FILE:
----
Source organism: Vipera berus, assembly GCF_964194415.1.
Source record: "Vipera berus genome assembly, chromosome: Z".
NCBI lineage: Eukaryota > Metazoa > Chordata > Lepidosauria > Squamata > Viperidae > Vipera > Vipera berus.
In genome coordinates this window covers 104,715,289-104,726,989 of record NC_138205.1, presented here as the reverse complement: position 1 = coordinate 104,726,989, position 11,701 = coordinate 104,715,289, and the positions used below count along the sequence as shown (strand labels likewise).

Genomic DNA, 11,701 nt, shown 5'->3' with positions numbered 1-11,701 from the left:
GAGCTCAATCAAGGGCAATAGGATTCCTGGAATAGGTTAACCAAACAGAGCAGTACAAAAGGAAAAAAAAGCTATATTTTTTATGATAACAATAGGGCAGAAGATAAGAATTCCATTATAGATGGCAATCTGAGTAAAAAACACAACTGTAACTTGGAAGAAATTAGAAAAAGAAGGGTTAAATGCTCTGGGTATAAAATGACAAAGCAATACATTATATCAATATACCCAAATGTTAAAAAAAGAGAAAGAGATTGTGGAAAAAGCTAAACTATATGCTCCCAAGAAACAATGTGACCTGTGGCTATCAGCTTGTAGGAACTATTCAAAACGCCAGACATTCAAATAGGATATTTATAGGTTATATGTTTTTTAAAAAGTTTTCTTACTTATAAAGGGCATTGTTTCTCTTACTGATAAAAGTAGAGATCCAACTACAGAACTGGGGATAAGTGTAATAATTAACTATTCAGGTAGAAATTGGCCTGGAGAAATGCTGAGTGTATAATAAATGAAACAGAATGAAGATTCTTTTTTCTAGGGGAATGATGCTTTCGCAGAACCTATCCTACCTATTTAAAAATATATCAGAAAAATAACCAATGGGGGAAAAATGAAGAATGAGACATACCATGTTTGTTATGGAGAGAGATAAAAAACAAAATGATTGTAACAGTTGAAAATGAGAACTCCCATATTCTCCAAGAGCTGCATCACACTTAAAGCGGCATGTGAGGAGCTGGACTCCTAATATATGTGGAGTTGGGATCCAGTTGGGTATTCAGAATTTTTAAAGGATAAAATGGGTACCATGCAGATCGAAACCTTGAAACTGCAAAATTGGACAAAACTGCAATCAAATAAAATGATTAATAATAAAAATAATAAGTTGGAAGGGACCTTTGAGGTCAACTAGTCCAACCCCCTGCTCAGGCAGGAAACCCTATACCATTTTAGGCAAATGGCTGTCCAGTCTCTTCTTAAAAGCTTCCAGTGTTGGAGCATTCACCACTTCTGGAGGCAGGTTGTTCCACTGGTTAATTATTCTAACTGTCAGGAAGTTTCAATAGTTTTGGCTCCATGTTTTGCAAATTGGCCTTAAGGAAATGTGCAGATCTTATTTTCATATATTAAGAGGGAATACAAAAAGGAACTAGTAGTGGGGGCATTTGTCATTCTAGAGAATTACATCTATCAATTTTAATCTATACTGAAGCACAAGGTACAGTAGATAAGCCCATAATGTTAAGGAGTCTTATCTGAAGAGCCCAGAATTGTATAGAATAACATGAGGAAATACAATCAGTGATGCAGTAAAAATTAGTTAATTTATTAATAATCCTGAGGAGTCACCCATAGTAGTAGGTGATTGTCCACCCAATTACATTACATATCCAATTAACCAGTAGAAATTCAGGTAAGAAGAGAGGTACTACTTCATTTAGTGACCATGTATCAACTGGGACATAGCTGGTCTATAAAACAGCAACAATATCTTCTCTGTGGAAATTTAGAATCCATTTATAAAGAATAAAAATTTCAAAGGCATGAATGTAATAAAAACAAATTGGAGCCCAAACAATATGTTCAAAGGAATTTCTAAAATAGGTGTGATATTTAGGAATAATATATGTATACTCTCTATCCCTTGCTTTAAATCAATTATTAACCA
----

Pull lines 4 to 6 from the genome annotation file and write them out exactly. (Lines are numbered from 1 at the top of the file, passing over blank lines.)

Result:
In genome coordinates this window covers 104,715,289-104,726,989 of record NC_138205.1, presented here as the reverse complement: position 1 = coordinate 104,726,989, position 11,701 = coordinate 104,715,289, and the positions used below count along the sequence as shown (strand labels likewise).

Genomic DNA, 11,701 nt, shown 5'->3' with positions numbered 1-11,701 from the left:
GAGCTCAATCAAGGGCAATAGGATTCCTGGAATAGGTTAACCAAACAGAGCAGTACAAAAGGAAAAAAAAGCTATATTTTTTATGATAACAATAGGGCAGAAGATAAGAATTCCATTATAGATGGCAATCTGAGTAAAAAACACAACTGTAACTTGGAAGAAATTAGAAAAAGAAGGGTTAAATGCTCTGGGTATAAAATGACAAAGCAATACATTATATCAATATACCCAAATGTTAAAAAAAGAGAAAGAGATTGTGGAAAAAGCTAAACTATATGCTCCCAAGAAACAATGTGACCTGTGGCTATCAGCTTGTAGGAACTATTCAAAACGCCAGACATTCAAATAGGATATTTATAGGTTATATGTTTTTTAAAAAGTTTTCTTACTTATAAAGGGCATTGTTTCTCTTACTGATAAAAGTAGAGATCCAACTACAGAACTGGGGATAAGTGTAATAATTAACTATTCAGGTAGAAATTGGCCTGGAGAAATGCTGAGTGTATAATAAATGAAACAGAATGAAGATTCTTTTTTCTAGGGGAATGATGCTTTCGCAGAACCTATCCTACCTATTTAAAAATATATCAGAAAAATAACCAATGGGGGAAAAATGAAGAATGAGACATACCATGTTTGTTATGGAGAGAGATAAAAAACAAAATGATTGTAACAGTTGAAAATGAGAACTCCCATATTCTCCAAGAGCTGCATCACACTTAAAGCGGCATGTGAGGAGCTGGACTCCTAATATATGTGGAGTTGGGATCCAGTTGGGTATTCAGAATTTTTAAAGGATAAAATGGGTACCATGCAGATCGAAACCTTGAAACTGCAAAATTGGACAAAACTGCAATCAAATAAAATGATTAATAATAAAAATAATAAGTTGGAAGGGACCTTTGAGGTCAACTAGTCCAACCCCCTGCTCAGGCAGGAAACCCTATACCATTTTAGGCAAATGGCTGTCCAGTCTCTTCTTAAAAGCTTCCAGTGTTGGAGCATTCACCACTTCTGGAGGCAGGTTGTTCCACTGGTTAATTATTCTAACTGTCAGGAAGTTTCAATAGTTTTGGCTCCATGTTTTGCAAATTGGCCTTAAGGAAATGTGCAGATCTTATTTTCATATATTAAGAGGGAATACAAAAAGGAACTAGTAGTGGGGGCATTTGTCATTCTAGAGAATTACATCTATCAATTTTAATCTATACTGAAGCACAAGGTACAGTAGATAAGCCCATAATGTTAAGGAGTCTTATCTGAAGAGCCCAGAATTGTATAGAATAACATGAGGAAATACAATCAGTGATGCAGTAAAAATTAGTTAATTTATTAATAATCCTGAGGAGTCACCCATAGTAGTAGGTGATTGTCCACCCAATTACATTACATATCCAATTAACCAGTAGAAATTCAGGTAAGAAGAGAGGTACTACTTCATTTAGTGACCATGTATCAACTGGGACATAGCTGGTCTATAAAACAGCAACAATATCTTCTCTGTGGAAATTTAGAATCCATTTATAAAGAATAAAAATTTCAAAGGCATGAATGTAATAAAAACAAATTGGAGCCCAAACAATATGTTCAAAGGAATTTCTAAAATAGGTGTGATATTTAGGAATAATATATGTATACTCTCTATCCCTTGCTTTAAATCAATTATTAACCA